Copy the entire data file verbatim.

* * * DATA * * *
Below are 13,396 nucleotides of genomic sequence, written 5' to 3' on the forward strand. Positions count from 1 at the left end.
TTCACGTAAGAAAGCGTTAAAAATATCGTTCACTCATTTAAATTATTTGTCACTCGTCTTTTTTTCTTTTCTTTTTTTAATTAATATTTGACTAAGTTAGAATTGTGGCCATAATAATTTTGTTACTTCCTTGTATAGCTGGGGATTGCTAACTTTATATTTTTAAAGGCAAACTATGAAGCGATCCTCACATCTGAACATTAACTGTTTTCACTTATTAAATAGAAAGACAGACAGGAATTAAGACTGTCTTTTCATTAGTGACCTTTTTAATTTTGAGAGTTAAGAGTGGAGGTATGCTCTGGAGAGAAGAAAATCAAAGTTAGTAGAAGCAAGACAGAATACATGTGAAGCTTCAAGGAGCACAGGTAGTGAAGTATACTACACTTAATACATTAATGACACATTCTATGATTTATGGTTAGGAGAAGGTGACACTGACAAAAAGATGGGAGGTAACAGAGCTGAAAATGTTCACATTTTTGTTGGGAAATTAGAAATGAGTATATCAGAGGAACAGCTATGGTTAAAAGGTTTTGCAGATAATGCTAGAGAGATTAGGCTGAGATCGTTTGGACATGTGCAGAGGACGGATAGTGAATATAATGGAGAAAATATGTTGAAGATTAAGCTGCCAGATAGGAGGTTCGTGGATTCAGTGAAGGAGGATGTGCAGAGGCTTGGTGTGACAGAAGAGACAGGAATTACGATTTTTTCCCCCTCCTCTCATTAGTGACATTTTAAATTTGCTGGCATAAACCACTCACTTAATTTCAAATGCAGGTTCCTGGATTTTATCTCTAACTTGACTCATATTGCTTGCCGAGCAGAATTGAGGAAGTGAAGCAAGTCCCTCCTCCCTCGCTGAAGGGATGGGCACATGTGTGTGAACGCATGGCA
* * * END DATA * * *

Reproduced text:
Below are 13,396 nucleotides of genomic sequence, written 5' to 3' on the forward strand. Positions count from 1 at the left end.
TTCACGTAAGAAAGCGTTAAAAATATCGTTCACTCATTTAAATTATTTGTCACTCGTCTTTTTTTCTTTTCTTTTTTTAATTAATATTTGACTAAGTTAGAATTGTGGCCATAATAATTTTGTTACTTCCTTGTATAGCTGGGGATTGCTAACTTTATATTTTTAAAGGCAAACTATGAAGCGATCCTCACATCTGAACATTAACTGTTTTCACTTATTAAATAGAAAGACAGACAGGAATTAAGACTGTCTTTTCATTAGTGACCTTTTTAATTTTGAGAGTTAAGAGTGGAGGTATGCTCTGGAGAGAAGAAAATCAAAGTTAGTAGAAGCAAGACAGAATACATGTGAAGCTTCAAGGAGCACAGGTAGTGAAGTATACTACACTTAATACATTAATGACACATTCTATGATTTATGGTTAGGAGAAGGTGACACTGACAAAAAGATGGGAGGTAACAGAGCTGAAAATGTTCACATTTTTGTTGGGAAATTAGAAATGAGTATATCAGAGGAACAGCTATGGTTAAAAGGTTTTGCAGATAATGCTAGAGAGATTAGGCTGAGATCGTTTGGACATGTGCAGAGGACGGATAGTGAATATAATGGAGAAAATATGTTGAAGATTAAGCTGCCAGATAGGAGGTTCGTGGATTCAGTGAAGGAGGATGTGCAGAGGCTTGGTGTGACAGAAGAGACAGGAATTACGATTTTTTCCCCCTCCTCTCATTAGTGACATTTTAAATTTGCTGGCATAAACCACTCACTTAATTTCAAATGCAGGTTCCTGGATTTTATCTCTAACTTGACTCATATTGCTTGCCGAGCAGAATTGAGGAAGTGAAGCAAGTCCCTCCTCCCTCGCTGAAGGGATGGGCACATGTGTGTGAACGCATGGCA